The NBA is reviewing Brooklyn Nets player Spencer Dinwiddie's revised plan to turn his contract into a digital investment vehicle | Markets Insider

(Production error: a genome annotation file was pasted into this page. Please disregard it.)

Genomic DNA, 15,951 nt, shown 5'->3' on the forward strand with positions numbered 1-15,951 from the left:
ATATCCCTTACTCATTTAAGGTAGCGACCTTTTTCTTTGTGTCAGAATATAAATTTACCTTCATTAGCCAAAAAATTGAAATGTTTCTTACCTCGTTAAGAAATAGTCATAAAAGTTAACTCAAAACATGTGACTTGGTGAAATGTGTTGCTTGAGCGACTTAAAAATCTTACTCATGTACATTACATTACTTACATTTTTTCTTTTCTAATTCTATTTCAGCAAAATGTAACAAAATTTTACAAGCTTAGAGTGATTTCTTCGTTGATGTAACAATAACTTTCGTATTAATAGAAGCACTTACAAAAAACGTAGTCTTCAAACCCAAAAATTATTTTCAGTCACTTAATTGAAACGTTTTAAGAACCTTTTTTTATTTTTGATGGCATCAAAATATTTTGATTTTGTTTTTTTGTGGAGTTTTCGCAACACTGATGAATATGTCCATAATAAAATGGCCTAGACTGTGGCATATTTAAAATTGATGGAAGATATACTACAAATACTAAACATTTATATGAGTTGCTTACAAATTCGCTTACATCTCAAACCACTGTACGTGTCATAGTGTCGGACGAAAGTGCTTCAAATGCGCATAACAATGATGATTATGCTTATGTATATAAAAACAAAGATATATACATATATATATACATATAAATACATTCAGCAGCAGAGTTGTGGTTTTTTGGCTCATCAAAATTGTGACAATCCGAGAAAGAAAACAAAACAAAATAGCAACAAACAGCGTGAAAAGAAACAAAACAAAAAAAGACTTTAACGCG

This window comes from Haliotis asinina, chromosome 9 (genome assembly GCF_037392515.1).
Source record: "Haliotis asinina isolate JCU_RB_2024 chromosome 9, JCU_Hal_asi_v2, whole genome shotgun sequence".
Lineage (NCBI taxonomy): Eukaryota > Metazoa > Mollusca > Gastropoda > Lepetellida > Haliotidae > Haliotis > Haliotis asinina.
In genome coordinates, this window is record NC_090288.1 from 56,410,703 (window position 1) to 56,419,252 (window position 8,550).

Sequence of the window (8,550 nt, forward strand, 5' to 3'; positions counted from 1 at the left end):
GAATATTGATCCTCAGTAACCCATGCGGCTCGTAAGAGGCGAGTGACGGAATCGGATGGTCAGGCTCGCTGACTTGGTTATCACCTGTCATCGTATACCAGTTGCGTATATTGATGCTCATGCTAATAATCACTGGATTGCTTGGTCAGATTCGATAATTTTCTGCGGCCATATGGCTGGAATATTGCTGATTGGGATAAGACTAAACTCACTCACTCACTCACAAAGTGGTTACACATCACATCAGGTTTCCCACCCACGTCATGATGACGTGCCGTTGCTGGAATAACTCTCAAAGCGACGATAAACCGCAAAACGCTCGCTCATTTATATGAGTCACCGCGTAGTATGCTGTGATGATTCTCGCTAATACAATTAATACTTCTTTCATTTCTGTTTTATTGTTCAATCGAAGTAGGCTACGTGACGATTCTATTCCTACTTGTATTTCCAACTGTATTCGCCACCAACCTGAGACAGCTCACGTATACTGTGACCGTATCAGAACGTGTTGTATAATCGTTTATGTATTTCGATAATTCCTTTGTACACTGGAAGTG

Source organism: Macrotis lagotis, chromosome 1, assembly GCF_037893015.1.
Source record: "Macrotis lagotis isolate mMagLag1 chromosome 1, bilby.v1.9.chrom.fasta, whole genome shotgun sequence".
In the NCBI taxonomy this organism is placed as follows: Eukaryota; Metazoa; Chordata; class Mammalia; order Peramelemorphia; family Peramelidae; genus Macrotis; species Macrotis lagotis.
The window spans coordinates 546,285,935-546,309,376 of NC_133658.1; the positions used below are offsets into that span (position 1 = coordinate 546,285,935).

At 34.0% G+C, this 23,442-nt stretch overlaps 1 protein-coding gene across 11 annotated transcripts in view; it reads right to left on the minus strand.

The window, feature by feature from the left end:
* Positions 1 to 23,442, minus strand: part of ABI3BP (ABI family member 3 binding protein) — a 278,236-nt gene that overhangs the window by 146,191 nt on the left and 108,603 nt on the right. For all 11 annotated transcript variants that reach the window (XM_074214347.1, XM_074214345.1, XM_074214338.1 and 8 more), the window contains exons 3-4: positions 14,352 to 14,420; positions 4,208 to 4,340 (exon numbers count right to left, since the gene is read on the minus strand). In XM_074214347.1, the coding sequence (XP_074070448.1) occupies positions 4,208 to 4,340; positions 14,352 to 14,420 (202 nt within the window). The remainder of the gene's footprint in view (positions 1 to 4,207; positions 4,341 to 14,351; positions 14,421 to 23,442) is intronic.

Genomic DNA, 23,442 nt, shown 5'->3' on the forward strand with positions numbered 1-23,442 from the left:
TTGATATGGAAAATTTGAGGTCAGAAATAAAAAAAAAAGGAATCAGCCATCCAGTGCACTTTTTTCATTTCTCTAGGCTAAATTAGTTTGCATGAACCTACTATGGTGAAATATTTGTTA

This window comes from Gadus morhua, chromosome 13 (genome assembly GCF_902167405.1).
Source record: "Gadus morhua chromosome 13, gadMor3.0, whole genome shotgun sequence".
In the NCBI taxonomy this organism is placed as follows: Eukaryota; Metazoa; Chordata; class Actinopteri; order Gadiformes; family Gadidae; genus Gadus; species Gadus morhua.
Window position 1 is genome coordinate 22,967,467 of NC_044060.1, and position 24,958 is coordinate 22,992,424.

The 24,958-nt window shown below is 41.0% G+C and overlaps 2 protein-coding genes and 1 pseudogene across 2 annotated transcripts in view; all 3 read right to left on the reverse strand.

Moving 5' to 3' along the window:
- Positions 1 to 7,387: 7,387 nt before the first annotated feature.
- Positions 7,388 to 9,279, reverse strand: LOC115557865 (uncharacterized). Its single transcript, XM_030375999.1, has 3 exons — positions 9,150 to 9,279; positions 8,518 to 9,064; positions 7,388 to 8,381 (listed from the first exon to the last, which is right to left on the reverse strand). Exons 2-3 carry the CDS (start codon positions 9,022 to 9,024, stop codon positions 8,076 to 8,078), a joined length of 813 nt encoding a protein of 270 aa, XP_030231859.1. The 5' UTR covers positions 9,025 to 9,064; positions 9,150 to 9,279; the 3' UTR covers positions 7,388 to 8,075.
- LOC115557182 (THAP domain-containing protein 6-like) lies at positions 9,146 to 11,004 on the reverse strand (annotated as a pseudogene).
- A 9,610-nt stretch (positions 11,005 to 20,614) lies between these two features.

The NBA is reviewing Brooklyn Nets player Spencer Dinwiddie's updated plan to turn his contract into a tokenized investment vehicle, Bloomberg reported Monday. Dinwiddie announced in a January 10 Twitter video that the digital bond would be released on January 13, and that if fans vote him into the NBA All-Star Game and fulfill his token offering, he'd give his teammates bitcoin. The player also revealed he'd take eight token-holders to the February game as "part of the Spencer Dinwiddie experience for token holders" if he's voted in. Visit the Business Insider homepage for more stories.